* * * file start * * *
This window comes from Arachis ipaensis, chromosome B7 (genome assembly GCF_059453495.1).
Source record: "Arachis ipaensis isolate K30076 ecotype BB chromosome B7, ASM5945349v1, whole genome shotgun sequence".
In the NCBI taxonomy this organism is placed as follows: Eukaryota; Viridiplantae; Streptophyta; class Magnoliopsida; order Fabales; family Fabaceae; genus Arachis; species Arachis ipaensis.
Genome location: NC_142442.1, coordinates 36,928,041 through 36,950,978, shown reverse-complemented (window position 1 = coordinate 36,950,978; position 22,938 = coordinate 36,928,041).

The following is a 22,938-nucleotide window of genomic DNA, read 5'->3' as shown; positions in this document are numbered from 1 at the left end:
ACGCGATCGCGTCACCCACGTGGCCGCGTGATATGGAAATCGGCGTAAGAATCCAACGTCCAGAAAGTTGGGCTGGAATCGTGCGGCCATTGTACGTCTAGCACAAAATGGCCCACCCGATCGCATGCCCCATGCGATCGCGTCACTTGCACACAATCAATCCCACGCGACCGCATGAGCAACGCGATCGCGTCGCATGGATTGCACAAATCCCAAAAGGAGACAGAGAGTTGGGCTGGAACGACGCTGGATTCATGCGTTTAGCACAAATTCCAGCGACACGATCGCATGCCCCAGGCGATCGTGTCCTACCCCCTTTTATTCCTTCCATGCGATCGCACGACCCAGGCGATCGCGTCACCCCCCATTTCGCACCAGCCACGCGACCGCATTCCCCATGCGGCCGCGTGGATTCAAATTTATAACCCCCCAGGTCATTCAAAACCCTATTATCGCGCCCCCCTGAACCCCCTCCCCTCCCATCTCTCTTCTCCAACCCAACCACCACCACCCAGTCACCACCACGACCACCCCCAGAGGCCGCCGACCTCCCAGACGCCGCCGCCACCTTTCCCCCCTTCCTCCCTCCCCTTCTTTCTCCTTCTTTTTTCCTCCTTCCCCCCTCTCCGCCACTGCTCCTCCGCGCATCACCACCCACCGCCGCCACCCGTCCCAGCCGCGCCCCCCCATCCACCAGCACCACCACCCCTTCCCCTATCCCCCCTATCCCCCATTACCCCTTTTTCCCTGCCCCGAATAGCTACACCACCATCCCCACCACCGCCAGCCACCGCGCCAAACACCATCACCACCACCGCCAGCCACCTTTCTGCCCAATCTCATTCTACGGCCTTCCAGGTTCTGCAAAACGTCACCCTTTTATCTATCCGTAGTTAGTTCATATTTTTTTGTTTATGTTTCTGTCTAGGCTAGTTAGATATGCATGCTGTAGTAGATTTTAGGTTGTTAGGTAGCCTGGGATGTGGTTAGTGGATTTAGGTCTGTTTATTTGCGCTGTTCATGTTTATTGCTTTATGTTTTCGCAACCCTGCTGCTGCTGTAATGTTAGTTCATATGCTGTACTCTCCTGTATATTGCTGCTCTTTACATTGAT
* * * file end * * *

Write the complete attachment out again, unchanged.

This window comes from Arachis ipaensis, chromosome B7 (genome assembly GCF_059453495.1).
Source record: "Arachis ipaensis isolate K30076 ecotype BB chromosome B7, ASM5945349v1, whole genome shotgun sequence".
In the NCBI taxonomy this organism is placed as follows: Eukaryota; Viridiplantae; Streptophyta; class Magnoliopsida; order Fabales; family Fabaceae; genus Arachis; species Arachis ipaensis.
Genome location: NC_142442.1, coordinates 36,928,041 through 36,950,978, shown reverse-complemented (window position 1 = coordinate 36,950,978; position 22,938 = coordinate 36,928,041).

The following is a 22,938-nucleotide window of genomic DNA, read 5'->3' as shown; positions in this document are numbered from 1 at the left end:
ACGCGATCGCGTCACCCACGTGGCCGCGTGATATGGAAATCGGCGTAAGAATCCAACGTCCAGAAAGTTGGGCTGGAATCGTGCGGCCATTGTACGTCTAGCACAAAATGGCCCACCCGATCGCATGCCCCATGCGATCGCGTCACTTGCACACAATCAATCCCACGCGACCGCATGAGCAACGCGATCGCGTCGCATGGATTGCACAAATCCCAAAAGGAGACAGAGAGTTGGGCTGGAACGACGCTGGATTCATGCGTTTAGCACAAATTCCAGCGACACGATCGCATGCCCCAGGCGATCGTGTCCTACCCCCTTTTATTCCTTCCATGCGATCGCACGACCCAGGCGATCGCGTCACCCCCCATTTCGCACCAGCCACGCGACCGCATTCCCCATGCGGCCGCGTGGATTCAAATTTATAACCCCCCAGGTCATTCAAAACCCTATTATCGCGCCCCCCTGAACCCCCTCCCCTCCCATCTCTCTTCTCCAACCCAACCACCACCACCCAGTCACCACCACGACCACCCCCAGAGGCCGCCGACCTCCCAGACGCCGCCGCCACCTTTCCCCCCTTCCTCCCTCCCCTTCTTTCTCCTTCTTTTTTCCTCCTTCCCCCCTCTCCGCCACTGCTCCTCCGCGCATCACCACCCACCGCCGCCACCCGTCCCAGCCGCGCCCCCCCATCCACCAGCACCACCACCCCTTCCCCTATCCCCCCTATCCCCCATTACCCCTTTTTCCCTGCCCCGAATAGCTACACCACCATCCCCACCACCGCCAGCCACCGCGCCAAACACCATCACCACCACCGCCAGCCACCTTTCTGCCCAATCTCATTCTACGGCCTTCCAGGTTCTGCAAAACGTCACCCTTTTATCTATCCGTAGTTAGTTCATATTTTTTTGTTTATGTTTCTGTCTAGGCTAGTTAGATATGCATGCTGTAGTAGATTTTAGGTTGTTAGGTAGCCTGGGATGTGGTTAGTGGATTTAGGTCTGTTTATTTGCGCTGTTCATGTTTATTGCTTTATGTTTTCGCAACCCTGCTGCTGCTGTAATGTTAGTTCATATGCTGTACTCTCCTGTATATTGCTGCTCTTTACATTGAT